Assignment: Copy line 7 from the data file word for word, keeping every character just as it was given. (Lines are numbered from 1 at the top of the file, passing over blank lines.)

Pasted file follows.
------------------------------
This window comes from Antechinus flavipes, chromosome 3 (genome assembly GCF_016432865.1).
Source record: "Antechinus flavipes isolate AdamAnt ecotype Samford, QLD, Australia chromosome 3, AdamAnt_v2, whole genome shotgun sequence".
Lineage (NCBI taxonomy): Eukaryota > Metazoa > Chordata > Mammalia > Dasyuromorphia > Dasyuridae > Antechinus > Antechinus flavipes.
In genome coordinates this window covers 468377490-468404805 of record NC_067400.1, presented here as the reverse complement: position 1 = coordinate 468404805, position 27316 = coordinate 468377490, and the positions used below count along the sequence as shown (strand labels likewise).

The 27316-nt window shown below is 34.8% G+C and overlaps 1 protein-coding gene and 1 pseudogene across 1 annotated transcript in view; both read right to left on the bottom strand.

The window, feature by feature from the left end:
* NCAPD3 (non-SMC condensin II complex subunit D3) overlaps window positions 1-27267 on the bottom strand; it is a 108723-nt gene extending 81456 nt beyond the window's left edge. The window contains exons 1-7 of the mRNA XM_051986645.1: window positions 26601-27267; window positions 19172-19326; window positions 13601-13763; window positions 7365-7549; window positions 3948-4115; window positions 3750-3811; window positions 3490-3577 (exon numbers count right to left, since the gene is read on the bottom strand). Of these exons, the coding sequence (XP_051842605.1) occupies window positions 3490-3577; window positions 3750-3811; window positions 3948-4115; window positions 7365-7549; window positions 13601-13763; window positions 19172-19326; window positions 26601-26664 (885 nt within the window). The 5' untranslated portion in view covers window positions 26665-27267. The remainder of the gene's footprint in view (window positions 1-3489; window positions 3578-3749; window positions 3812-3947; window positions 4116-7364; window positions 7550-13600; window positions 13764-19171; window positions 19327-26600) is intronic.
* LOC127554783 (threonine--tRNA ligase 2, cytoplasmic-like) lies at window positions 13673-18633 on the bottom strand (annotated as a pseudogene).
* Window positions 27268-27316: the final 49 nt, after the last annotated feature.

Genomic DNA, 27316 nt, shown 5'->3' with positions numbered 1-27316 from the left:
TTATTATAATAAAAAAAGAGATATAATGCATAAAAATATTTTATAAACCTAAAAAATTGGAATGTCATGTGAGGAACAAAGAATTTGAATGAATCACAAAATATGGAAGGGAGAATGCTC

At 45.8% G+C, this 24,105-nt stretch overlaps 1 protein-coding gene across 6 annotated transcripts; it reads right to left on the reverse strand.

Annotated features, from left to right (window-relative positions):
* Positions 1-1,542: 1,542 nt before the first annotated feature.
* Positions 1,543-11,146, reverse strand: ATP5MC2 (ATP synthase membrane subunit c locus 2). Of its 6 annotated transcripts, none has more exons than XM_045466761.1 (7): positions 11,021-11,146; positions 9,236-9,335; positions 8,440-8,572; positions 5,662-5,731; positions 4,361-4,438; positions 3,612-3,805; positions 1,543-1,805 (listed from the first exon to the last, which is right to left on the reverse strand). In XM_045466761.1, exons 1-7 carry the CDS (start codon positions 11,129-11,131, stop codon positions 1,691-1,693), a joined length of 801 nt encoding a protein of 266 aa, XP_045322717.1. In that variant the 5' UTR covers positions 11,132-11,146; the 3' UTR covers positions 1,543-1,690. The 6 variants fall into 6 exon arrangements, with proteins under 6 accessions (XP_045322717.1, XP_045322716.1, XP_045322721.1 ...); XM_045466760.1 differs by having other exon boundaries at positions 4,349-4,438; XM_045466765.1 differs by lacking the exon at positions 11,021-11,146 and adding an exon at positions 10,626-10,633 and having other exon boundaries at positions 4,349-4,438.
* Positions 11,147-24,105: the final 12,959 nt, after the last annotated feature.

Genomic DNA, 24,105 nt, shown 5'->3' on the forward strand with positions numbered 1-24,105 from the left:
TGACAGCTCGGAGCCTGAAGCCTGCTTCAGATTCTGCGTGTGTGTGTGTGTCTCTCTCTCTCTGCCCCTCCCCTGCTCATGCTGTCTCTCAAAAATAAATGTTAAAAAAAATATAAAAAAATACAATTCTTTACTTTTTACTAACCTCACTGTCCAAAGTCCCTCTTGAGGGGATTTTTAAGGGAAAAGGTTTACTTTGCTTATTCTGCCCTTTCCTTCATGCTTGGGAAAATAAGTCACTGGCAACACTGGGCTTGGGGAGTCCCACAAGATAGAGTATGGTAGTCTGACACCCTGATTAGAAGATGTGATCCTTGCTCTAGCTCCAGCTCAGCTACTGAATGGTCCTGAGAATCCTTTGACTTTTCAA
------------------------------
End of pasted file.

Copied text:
* NCAPD3 (non-SMC condensin II complex subunit D3) overlaps window positions 1-27267 on the bottom strand; it is a 108723-nt gene extending 81456 nt beyond the window's left edge. The window contains exons 1-7 of the mRNA XM_051986645.1: window positions 26601-27267; window positions 19172-19326; window positions 13601-13763; window positions 7365-7549; window positions 3948-4115; window positions 3750-3811; window positions 3490-3577 (exon numbers count right to left, since the gene is read on the bottom strand). Of these exons, the coding sequence (XP_051842605.1) occupies window positions 3490-3577; window positions 3750-3811; window positions 3948-4115; window positions 7365-7549; window positions 13601-13763; window positions 19172-19326; window positions 26601-26664 (885 nt within the window). The 5' untranslated portion in view covers window positions 26665-27267. The remainder of the gene's footprint in view (window positions 1-3489; window positions 3578-3749; window positions 3812-3947; window positions 4116-7364; window positions 7550-13600; window positions 13764-19171; window positions 19327-26600) is intronic.